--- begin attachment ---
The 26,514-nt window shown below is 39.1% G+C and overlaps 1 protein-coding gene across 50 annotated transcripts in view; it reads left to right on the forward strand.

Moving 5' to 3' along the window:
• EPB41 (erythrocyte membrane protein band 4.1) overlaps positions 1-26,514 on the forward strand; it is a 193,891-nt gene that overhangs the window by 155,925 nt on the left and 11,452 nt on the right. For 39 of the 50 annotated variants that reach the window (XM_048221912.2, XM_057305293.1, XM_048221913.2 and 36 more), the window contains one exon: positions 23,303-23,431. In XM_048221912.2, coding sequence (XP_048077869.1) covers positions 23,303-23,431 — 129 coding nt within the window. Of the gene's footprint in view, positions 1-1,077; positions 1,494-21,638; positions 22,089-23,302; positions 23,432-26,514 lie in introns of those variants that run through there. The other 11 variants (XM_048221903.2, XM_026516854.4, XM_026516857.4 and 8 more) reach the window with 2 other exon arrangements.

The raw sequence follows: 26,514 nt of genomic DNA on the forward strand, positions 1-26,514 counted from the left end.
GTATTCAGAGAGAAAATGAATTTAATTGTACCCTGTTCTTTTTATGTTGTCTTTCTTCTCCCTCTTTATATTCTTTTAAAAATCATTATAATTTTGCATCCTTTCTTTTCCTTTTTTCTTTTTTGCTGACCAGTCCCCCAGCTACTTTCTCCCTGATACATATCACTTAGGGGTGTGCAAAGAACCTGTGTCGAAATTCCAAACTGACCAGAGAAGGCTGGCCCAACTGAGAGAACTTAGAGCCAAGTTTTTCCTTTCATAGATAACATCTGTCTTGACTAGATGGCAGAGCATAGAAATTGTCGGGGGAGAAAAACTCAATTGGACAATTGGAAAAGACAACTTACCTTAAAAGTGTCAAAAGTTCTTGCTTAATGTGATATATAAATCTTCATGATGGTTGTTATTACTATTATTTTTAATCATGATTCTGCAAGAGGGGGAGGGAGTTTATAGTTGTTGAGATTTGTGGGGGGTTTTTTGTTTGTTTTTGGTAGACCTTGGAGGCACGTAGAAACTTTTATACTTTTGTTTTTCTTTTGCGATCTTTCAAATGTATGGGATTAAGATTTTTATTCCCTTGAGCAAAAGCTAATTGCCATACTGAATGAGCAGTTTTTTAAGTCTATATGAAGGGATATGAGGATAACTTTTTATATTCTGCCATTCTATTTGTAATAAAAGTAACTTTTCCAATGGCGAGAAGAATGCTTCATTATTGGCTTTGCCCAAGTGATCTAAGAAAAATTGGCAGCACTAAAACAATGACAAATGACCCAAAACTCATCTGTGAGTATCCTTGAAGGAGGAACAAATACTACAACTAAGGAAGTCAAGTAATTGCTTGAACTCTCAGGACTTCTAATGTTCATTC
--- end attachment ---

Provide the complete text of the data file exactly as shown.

The 26,514-nt window shown below is 39.1% G+C and overlaps 1 protein-coding gene across 50 annotated transcripts in view; it reads left to right on the forward strand.

Moving 5' to 3' along the window:
• EPB41 (erythrocyte membrane protein band 4.1) overlaps positions 1-26,514 on the forward strand; it is a 193,891-nt gene that overhangs the window by 155,925 nt on the left and 11,452 nt on the right. For 39 of the 50 annotated variants that reach the window (XM_048221912.2, XM_057305293.1, XM_048221913.2 and 36 more), the window contains one exon: positions 23,303-23,431. In XM_048221912.2, coding sequence (XP_048077869.1) covers positions 23,303-23,431 — 129 coding nt within the window. Of the gene's footprint in view, positions 1-1,077; positions 1,494-21,638; positions 22,089-23,302; positions 23,432-26,514 lie in introns of those variants that run through there. The other 11 variants (XM_048221903.2, XM_026516854.4, XM_026516857.4 and 8 more) reach the window with 2 other exon arrangements.

The raw sequence follows: 26,514 nt of genomic DNA on the forward strand, positions 1-26,514 counted from the left end.
GTATTCAGAGAGAAAATGAATTTAATTGTACCCTGTTCTTTTTATGTTGTCTTTCTTCTCCCTCTTTATATTCTTTTAAAAATCATTATAATTTTGCATCCTTTCTTTTCCTTTTTTCTTTTTTGCTGACCAGTCCCCCAGCTACTTTCTCCCTGATACATATCACTTAGGGGTGTGCAAAGAACCTGTGTCGAAATTCCAAACTGACCAGAGAAGGCTGGCCCAACTGAGAGAACTTAGAGCCAAGTTTTTCCTTTCATAGATAACATCTGTCTTGACTAGATGGCAGAGCATAGAAATTGTCGGGGGAGAAAAACTCAATTGGACAATTGGAAAAGACAACTTACCTTAAAAGTGTCAAAAGTTCTTGCTTAATGTGATATATAAATCTTCATGATGGTTGTTATTACTATTATTTTTAATCATGATTCTGCAAGAGGGGGAGGGAGTTTATAGTTGTTGAGATTTGTGGGGGGTTTTTTGTTTGTTTTTGGTAGACCTTGGAGGCACGTAGAAACTTTTATACTTTTGTTTTTCTTTTGCGATCTTTCAAATGTATGGGATTAAGATTTTTATTCCCTTGAGCAAAAGCTAATTGCCATACTGAATGAGCAGTTTTTTAAGTCTATATGAAGGGATATGAGGATAACTTTTTATATTCTGCCATTCTATTTGTAATAAAAGTAACTTTTCCAATGGCGAGAAGAATGCTTCATTATTGGCTTTGCCCAAGTGATCTAAGAAAAATTGGCAGCACTAAAACAATGACAAATGACCCAAAACTCATCTGTGAGTATCCTTGAAGGAGGAACAAATACTACAACTAAGGAAGTCAAGTAATTGCTTGAACTCTCAGGACTTCTAATGTTCATTC